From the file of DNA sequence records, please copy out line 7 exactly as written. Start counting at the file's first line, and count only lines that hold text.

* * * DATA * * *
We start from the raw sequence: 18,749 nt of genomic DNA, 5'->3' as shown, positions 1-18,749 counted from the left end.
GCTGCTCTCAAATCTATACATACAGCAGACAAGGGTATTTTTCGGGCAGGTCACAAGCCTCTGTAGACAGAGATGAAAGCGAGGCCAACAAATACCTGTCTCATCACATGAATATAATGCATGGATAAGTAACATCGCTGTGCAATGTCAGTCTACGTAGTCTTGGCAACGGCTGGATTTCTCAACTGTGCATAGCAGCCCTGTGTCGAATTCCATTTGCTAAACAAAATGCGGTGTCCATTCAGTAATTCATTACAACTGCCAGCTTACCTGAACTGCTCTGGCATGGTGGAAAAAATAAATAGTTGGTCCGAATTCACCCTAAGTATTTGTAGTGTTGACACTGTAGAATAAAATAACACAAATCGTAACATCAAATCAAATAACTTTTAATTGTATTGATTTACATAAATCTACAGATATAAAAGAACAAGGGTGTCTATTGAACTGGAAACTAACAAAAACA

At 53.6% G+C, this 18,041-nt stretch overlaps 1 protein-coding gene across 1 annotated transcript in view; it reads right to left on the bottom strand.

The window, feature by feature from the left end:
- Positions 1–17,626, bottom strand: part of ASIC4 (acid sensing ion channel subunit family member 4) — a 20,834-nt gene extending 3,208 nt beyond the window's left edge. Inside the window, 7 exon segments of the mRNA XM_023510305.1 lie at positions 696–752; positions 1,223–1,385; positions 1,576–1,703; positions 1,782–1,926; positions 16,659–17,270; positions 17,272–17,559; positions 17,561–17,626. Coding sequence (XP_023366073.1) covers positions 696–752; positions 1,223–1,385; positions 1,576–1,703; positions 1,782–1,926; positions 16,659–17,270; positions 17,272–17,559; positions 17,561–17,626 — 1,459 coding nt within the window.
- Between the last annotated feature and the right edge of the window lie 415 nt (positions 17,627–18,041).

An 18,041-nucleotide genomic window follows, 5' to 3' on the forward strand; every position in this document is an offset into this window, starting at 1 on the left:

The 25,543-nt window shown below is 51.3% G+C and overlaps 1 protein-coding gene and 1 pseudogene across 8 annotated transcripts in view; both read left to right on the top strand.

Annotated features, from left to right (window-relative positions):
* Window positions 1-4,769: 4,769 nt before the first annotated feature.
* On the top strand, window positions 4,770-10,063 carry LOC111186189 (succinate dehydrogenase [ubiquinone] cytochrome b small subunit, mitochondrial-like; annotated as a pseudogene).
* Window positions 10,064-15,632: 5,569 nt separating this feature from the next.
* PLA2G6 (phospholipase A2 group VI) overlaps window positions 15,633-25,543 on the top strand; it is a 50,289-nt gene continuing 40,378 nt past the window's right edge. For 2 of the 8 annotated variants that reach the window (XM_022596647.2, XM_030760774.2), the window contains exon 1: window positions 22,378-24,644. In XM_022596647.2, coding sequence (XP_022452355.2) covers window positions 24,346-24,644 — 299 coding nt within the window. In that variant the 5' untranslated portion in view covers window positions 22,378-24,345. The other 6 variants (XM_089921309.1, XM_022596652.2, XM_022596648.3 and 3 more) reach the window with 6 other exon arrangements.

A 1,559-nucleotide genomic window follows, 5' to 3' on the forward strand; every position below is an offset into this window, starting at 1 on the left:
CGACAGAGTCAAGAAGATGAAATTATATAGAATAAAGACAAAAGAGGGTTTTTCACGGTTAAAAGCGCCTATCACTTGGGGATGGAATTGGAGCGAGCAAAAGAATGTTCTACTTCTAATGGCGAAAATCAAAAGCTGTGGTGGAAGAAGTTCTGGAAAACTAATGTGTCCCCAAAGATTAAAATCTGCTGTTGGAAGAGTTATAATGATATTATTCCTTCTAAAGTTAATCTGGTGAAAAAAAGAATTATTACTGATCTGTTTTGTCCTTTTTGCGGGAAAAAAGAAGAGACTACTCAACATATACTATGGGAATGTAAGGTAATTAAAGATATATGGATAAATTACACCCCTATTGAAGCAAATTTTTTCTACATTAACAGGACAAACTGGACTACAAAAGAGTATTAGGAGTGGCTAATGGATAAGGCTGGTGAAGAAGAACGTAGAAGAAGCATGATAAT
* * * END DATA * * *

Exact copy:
An 18,041-nucleotide genomic window follows, 5' to 3' on the forward strand; every position in this document is an offset into this window, starting at 1 on the left: